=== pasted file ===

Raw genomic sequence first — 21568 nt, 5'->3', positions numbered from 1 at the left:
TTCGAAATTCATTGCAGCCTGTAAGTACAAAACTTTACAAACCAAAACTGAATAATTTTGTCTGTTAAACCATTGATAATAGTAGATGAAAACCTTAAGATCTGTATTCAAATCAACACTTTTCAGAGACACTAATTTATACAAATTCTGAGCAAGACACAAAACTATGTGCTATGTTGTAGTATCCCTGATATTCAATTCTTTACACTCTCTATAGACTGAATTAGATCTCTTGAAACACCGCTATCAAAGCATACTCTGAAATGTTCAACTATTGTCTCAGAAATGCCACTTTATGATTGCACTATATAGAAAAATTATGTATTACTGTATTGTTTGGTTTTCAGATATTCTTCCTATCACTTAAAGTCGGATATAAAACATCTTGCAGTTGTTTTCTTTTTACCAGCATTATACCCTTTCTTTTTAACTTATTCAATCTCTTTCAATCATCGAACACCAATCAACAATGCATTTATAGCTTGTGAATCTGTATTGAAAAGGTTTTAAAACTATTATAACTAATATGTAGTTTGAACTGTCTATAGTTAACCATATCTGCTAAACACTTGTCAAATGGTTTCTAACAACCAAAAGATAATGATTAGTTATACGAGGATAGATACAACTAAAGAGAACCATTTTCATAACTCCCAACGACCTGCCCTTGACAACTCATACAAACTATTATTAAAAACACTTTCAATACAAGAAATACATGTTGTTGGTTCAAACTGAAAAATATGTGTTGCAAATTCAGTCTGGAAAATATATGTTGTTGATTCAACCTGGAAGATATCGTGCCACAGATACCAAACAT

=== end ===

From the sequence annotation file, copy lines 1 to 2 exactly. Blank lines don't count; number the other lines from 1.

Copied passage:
Raw genomic sequence first — 21568 nt, 5'->3', positions numbered from 1 at the left:
TTCGAAATTCATTGCAGCCTGTAAGTACAAAACTTTACAAACCAAAACTGAATAATTTTGTCTGTTAAACCATTGATAATAGTAGATGAAAACCTTAAGATCTGTATTCAAATCAACACTTTTCAGAGACACTAATTTATACAAATTCTGAGCAAGACACAAAACTATGTGCTATGTTGTAGTATCCCTGATATTCAATTCTTTACACTCTCTATAGACTGAATTAGATCTCTTGAAACACCGCTATCAAAGCATACTCTGAAATGTTCAACTATTGTCTCAGAAATGCCACTTTATGATTGCACTATATAGAAAAATTATGTATTACTGTATTGTTTGGTTTTCAGATATTCTTCCTATCACTTAAAGTCGGATATAAAACATCTTGCAGTTGTTTTCTTTTTACCAGCATTATACCCTTTCTTTTTAACTTATTCAATCTCTTTCAATCATCGAACACCAATCAACAATGCATTTATAGCTTGTGAATCTGTATTGAAAAGGTTTTAAAACTATTATAACTAATATGTAGTTTGAACTGTCTATAGTTAACCATATCTGCTAAACACTTGTCAAATGGTTTCTAACAACCAAAAGATAATGATTAGTTATACGAGGATAGATACAACTAAAGAGAACCATTTTCATAACTCCCAACGACCTGCCCTTGACAACTCATACAAACTATTATTAAAAACACTTTCAATACAAGAAATACATGTTGTTGGTTCAAACTGAAAAATATGTGTTGCAAATTCAGTCTGGAAAATATATGTTGTTGATTCAACCTGGAAGATATCGTGCCACAGATACCAAACAT